Written by Stuart McLennan
School teacher Jon Christie arrived in Russia from Bradford via Beijing and Myanmar in 2017. Since then, apart from inspiring young minds at the British International School in Moscow, he has been working with his Russian Rugby League colleagues to grow the sport and return it to its glory days.
“Russia has a rich rugby league history, we had over 25,000 fans watch the national team take on the USA in 2002 and this was broadcast on national TV. The opportunities and potential remain in place, we are doing our utmost to achieve success despite the obstacles,” Christie who is a Board Director tells Everything Rugby League.
“Unfortunately our sport is no longer recognised as an official sport by the Russian Ministry of Sport. This results in our clubs and governing body receiving no funding. Without official status, the sport struggles to attract sponsorship and so we are hindered massively in growing the game. As a board we are working on gaining official status, our President Alexander Kolikov has travelled across Russia and spoken to many clubs in an attempt to reignite interest in the sport.”
In many countries the global pandemic has put a halt on the momentum in rugby development. No more so than in Russia where 16 clubs had committed to the 20/21 rugby league season with plans to hold women’s 9s tournaments.
“Unfortunately we had to cancel the 16 team cup of Russia competition that was due to take place in October and November 2020. Covid levels in Russia are very high and the restrictions in place differ in the different regions, this of course presents huge challenges and makes it impossible to run our cup competition.
“On the positive side, the fact we engaged 16 clubs is huge progress and we look forward to holding the competition in 2021. 2021 will also see the return of our Russian domestic competition.
“The current plan is for the eight strongest teams to take part, games will be held across Russia. We will have a playoff system and will host a magic weekend. We are also looking to run regular 9s competitions across the summer months.”
Apart from Government recognition and Covid 19, Russian Rugby League has another barrier to deal with in the form of the other rugby code. Rugby union operates from a position of strength in Russia and they are not about to let that slide. However Russian rugby league management have come up with a solution that could suit both sports.
“Unfortunately we currently have no relationship with Rugby Union. In a story that is too common around the world, they seem intent on doing their utmost to stop rugby league developing.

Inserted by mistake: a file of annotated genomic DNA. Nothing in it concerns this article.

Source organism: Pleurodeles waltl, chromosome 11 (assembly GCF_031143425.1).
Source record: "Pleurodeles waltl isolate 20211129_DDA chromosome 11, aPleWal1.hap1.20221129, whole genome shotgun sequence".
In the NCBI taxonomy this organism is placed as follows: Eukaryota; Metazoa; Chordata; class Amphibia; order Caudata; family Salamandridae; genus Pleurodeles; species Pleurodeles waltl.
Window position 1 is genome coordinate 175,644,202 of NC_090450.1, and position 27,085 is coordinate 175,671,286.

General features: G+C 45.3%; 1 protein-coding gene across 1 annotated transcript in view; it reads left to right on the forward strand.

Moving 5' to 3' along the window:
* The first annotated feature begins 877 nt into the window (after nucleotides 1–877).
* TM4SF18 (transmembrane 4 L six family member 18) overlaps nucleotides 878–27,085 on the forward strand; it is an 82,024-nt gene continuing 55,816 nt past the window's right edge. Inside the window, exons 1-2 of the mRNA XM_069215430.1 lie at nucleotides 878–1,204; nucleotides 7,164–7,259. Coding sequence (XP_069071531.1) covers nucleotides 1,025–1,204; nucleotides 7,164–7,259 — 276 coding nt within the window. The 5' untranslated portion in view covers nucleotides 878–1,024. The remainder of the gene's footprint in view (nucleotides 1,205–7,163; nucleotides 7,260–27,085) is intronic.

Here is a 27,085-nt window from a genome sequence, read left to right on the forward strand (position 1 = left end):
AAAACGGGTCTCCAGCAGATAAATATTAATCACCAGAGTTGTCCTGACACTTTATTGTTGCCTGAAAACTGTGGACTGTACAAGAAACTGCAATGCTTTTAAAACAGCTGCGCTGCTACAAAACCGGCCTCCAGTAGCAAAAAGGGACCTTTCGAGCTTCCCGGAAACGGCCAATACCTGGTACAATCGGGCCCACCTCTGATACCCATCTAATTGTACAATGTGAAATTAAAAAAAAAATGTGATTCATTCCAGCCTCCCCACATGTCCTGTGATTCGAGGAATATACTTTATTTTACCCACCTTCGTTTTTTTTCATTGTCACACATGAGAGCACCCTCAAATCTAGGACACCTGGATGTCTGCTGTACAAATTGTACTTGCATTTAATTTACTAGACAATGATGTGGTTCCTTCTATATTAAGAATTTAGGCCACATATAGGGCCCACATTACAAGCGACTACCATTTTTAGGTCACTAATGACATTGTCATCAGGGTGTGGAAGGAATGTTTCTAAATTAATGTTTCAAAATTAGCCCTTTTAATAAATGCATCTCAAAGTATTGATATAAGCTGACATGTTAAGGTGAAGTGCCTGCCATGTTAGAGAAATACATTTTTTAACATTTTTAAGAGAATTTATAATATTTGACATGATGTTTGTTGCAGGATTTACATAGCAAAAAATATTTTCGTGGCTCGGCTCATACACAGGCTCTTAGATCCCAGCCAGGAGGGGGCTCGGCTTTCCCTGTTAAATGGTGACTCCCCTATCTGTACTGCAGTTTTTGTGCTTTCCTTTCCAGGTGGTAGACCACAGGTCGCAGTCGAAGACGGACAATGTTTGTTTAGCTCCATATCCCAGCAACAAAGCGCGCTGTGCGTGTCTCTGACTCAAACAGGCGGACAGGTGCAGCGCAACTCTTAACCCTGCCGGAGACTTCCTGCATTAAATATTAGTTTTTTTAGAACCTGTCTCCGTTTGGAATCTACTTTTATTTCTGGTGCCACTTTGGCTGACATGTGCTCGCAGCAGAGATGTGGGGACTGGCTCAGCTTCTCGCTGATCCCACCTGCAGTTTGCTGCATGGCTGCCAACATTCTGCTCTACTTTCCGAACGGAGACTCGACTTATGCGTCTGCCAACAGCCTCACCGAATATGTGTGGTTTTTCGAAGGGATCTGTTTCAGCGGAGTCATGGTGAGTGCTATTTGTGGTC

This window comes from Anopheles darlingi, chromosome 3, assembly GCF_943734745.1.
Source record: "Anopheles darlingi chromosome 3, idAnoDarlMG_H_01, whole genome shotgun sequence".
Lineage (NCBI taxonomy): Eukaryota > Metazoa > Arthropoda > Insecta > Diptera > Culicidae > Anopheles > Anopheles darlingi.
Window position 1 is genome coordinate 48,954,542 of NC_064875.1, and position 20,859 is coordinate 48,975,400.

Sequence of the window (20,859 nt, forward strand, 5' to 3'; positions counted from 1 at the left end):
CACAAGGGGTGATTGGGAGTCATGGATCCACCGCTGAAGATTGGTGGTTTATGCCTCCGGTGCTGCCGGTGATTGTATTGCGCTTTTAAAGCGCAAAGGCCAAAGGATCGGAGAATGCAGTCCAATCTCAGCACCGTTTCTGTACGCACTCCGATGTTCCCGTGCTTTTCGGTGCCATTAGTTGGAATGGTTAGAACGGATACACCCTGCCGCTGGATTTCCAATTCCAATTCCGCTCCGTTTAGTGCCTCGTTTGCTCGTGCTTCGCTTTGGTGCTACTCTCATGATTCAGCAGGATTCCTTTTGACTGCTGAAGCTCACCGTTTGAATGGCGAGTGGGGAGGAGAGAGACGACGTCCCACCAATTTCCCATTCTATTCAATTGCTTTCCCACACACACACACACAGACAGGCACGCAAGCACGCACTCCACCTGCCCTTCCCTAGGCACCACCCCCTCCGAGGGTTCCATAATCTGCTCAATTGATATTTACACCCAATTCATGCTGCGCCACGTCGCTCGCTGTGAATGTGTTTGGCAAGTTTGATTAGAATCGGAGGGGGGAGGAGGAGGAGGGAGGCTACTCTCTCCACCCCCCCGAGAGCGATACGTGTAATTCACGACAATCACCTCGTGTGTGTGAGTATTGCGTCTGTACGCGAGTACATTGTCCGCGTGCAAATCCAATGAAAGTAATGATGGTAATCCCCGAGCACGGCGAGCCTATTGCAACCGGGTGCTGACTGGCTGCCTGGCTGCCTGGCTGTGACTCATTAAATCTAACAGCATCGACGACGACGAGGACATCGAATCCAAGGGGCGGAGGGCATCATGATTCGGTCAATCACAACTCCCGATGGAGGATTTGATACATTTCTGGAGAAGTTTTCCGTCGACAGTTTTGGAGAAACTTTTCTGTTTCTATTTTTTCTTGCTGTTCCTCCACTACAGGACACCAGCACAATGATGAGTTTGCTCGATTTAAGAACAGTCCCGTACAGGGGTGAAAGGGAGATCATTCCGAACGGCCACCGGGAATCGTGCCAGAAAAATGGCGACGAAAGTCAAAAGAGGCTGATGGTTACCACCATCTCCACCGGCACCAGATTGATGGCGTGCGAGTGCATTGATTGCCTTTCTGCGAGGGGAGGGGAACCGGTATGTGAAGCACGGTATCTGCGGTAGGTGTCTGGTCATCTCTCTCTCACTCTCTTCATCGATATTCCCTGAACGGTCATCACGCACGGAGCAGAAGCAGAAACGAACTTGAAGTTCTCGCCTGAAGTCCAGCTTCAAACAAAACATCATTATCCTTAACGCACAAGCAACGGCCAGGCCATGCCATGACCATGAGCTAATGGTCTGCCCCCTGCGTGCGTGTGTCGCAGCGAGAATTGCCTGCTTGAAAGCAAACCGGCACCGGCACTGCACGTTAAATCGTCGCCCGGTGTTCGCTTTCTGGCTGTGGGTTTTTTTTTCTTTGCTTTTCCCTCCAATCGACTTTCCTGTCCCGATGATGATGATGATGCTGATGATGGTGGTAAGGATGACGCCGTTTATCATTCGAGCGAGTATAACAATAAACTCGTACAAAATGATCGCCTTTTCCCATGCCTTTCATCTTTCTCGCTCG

“Our withdrawal from the 2017 World Cup qualifiers was a result of the rugby union powers performing a u-turn and refusing to let newly professionally contracted national team rugby league players (the players signed for a newly turned professional union club at the beginning of the year) to play in our final qualifiers.
“Rugby union in Russia receives a lot of investment and backing, many of the clubs are dual-code clubs, and over the past few years have been offered incentives to focus solely on union.
“We have however decided to move rugby league to a winter sport, this will remove any potential clash over the summer months with rugby union. Hopefully clubs will be under less pressure to have to choose.”
Despite these hurdles Christie, who joined CSKA Moscow in 2017 before moving to Lokomotiv Moscow in 2018, says there is plenty of Russian interest in following rugby league via the NRL and the Serbian competition online.
“Rugby league isn’t shown on Russian TV channels unfortunately. But that doesn’t stop the players watching highlights and games (sometimes not always legally). The Watch NRL app is great and full of good content. The NRL finals series was really popular with the Lokomotiv Moscow players, lots of links and videos being shared.
“It may surprise you, but a lot of the lads enjoy watching the live streams via Facebook from Serbia. There have been some great games recently between Red Star and Partizan Belgrade.”
With the domestic competition hopefully up and running next year, Russia will look to resume international competition.
“We are very much hoping that the national side will take the field in 2021. 2021 is a huge year for the international game with the World Cup taking place at the end of the year.
“We hope that covid will allow for the European Championship B to take place and we look forward to welcoming Greece and travelling to Serbia. The winner of the group will be promoted to Group A and have the opportunity to play nations such as England and France. This is a huge incentive for our players!”
Russia are currently looking for sponsors and support in developing rugby league.
Should anyone or any clubs wish to donate playing kits or balls they would be extremely grateful. Please get in contact with Jon at email@example.com if you would like to help.